Monday, August 24, 2015

Can the GOP Survive Trump?

Molly Ball mulls the question of the campaign so far in The Atlantic.

As Trump evinces surprising staying power atop the Republican field, nervous party members increasingly fret that he is hurting the image of the GOP and damaging its eventual nominee—who most assume will not be Trump. The most obvious problem is Trump’s outspoken opposition to immigration and immigrants, which has offended Hispanics—a fast-growing voter demographic the party can’t afford to lose ground with—and dragged other candidates into a discussion of inflammatory ideas like ending birthright citizenship.

But many Republican strategists, donors, and officeholders fret that the harm goes deeper than a single voting bloc. Trump’s candidacy has blasted open the GOP’s longstanding fault lines at a time when the party hoped for unity. His gleeful, attention-hogging boorishness—and the large crowds that have cheered it—cements a popular image of the party as standing for reactionary anger rather than constructive policies. As Democrats jeer that Trump has merely laid bare the true soul of the GOP, some Republicans wonder, with considerable anguish, whether they’re right. As the conservative writer Ben Domenech asked in an essay in The Federalist last week, “Are Republicans for freedom or white identity politics?”

“There is a faction that would actually rather burn down the entire Republican Party in hopes they can rebuild it in their image,” Rick Wilson, a Florida-based Republican ad-maker, told me. For his outspoken antagonism to Trump, including an op-ed calling Trump voters “Hillary’s new best friends,” Wilson has received a deluge of bile from Trump’s army of Internet trolls; his family has been threatened and his clients have been harassed. He worries that the party is on the brink of falling apart. “There’s got to be either a reconciliation or a division,” he said. “There’s still a greater fraction of people who are limited-government conservatives than people motivated by the personality cult of Donald Trump.”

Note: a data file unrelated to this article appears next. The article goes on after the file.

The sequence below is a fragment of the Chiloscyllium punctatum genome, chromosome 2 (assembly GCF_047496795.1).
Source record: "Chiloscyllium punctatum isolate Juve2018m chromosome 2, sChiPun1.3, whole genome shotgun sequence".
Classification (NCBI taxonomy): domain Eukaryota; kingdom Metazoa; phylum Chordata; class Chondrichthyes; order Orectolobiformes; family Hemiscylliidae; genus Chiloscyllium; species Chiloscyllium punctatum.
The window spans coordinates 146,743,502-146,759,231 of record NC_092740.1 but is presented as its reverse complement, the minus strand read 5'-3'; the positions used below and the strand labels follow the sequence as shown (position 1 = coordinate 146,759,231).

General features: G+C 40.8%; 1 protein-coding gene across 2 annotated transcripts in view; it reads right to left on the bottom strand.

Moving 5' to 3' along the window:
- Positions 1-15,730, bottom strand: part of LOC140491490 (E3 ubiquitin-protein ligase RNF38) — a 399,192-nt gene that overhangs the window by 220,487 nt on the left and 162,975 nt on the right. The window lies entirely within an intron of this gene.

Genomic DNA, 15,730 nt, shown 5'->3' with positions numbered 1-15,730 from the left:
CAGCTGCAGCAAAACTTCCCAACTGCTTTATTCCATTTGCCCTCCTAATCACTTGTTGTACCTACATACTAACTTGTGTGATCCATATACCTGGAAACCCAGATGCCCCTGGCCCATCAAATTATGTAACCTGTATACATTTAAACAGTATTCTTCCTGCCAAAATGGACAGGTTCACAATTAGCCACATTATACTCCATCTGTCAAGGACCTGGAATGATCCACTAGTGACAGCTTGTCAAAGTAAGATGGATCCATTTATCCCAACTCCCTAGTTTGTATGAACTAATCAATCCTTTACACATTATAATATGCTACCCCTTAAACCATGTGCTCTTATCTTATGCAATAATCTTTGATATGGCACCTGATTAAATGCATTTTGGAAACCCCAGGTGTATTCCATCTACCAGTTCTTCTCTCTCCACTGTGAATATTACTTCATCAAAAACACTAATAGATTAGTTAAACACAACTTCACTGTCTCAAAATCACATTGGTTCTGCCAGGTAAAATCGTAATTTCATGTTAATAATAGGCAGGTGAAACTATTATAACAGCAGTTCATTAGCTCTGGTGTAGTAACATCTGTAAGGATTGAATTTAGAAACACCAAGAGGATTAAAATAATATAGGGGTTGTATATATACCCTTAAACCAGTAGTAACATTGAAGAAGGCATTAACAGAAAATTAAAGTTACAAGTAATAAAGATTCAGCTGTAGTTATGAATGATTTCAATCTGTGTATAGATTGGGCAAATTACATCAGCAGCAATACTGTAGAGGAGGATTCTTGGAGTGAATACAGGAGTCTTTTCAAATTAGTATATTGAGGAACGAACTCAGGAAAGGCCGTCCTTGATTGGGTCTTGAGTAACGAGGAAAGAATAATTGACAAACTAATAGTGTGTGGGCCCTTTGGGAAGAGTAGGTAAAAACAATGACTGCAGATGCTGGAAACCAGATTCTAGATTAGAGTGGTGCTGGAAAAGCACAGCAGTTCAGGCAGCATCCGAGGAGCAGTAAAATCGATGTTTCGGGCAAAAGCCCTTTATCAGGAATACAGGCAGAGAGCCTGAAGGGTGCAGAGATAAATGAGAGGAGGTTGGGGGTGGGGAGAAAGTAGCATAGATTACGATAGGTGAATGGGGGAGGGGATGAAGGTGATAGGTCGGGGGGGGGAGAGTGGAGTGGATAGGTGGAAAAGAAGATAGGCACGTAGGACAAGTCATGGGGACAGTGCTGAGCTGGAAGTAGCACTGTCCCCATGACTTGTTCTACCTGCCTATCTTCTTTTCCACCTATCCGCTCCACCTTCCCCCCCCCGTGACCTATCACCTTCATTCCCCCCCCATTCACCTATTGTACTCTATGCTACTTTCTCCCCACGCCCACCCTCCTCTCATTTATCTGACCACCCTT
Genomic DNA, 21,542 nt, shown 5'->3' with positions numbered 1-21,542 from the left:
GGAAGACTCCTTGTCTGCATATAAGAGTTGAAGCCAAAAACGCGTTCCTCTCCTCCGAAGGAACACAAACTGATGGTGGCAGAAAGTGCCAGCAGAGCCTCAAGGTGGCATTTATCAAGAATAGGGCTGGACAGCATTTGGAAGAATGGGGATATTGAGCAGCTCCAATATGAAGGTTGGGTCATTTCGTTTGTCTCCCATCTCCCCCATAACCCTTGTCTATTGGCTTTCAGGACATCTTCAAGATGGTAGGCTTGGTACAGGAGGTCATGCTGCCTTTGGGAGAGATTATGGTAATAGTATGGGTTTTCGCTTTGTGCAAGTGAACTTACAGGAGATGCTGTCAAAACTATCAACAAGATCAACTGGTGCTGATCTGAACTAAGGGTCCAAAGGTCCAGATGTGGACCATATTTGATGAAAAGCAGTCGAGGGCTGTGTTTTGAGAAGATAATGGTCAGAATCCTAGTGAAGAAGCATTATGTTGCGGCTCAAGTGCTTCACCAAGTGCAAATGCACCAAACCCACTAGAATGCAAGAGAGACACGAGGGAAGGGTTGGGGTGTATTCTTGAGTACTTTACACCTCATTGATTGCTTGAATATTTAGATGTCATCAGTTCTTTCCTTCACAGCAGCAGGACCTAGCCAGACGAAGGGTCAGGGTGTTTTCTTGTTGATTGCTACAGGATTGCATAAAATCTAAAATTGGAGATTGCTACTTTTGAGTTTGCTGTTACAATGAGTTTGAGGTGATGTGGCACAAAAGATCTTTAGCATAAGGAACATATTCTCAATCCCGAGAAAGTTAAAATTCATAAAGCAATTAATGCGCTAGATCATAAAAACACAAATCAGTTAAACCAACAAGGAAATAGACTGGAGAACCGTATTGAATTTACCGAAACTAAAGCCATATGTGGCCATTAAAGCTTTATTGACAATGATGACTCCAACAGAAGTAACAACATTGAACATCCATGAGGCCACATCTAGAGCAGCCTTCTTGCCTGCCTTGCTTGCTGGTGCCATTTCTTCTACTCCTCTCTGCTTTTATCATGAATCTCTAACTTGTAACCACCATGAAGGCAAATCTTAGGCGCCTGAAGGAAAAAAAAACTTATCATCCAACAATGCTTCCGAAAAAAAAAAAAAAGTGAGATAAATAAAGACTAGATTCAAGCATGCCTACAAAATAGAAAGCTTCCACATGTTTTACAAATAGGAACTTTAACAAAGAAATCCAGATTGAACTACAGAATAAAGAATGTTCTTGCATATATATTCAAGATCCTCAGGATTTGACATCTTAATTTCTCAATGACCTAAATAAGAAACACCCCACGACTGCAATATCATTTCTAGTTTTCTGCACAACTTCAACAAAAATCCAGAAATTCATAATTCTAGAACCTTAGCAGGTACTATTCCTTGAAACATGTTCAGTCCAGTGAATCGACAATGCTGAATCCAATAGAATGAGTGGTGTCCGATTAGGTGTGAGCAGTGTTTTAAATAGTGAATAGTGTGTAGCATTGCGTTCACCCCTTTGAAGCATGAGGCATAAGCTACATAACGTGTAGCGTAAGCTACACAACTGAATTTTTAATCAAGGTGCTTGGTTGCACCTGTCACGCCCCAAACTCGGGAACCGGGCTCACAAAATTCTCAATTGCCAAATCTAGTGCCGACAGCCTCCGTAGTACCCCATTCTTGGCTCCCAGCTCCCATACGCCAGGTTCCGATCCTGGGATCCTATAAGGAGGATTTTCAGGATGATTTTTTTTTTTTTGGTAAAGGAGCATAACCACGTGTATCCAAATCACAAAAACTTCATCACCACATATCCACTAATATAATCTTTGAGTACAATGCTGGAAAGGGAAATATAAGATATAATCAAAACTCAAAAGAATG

The Trump drama, Wilson and others note, comes at a time when the probable Democratic nominee, Hillary Clinton, is struggling with image problems, a protracted scandal, and her own party’s divisions—but the focus on Trump has prevented Republicans from capitalizing on Clinton’s troubles. “He’s framing up a scenario where the election in the fall doesn’t become a referendum on the tenure of Barack Obama and Hillary Clinton, but on the Republican positions advanced by Donald Trump—which are not particularly Republican, and not particularly conservative,” Wilson said.

But the establishment feels embattled—and helpless. A Politico survey of Republican insiders in Iowa and New Hampshire, published Friday, found 70 percent saying Trump’s immigration plan was harmful to the party’s image. “He’s solidly put an anchor around the neck of our party, and we’ll sink because of it,” one Iowa Republican said. The right’s leading writers—George Will, Charles Krauthammer, Michael Barone—have excoriated Trump, to seemingly no avail. Trump doesn’t need them; he has his own cheering section in the likes of Ann Coulter, Rush Limbaugh, and Trump’s rise has highlighted the distance between the Republican establishment that favors cutting Social Security, increasing immigration, and expanding free trade, and the party base that, like Trump, wants the opposite.

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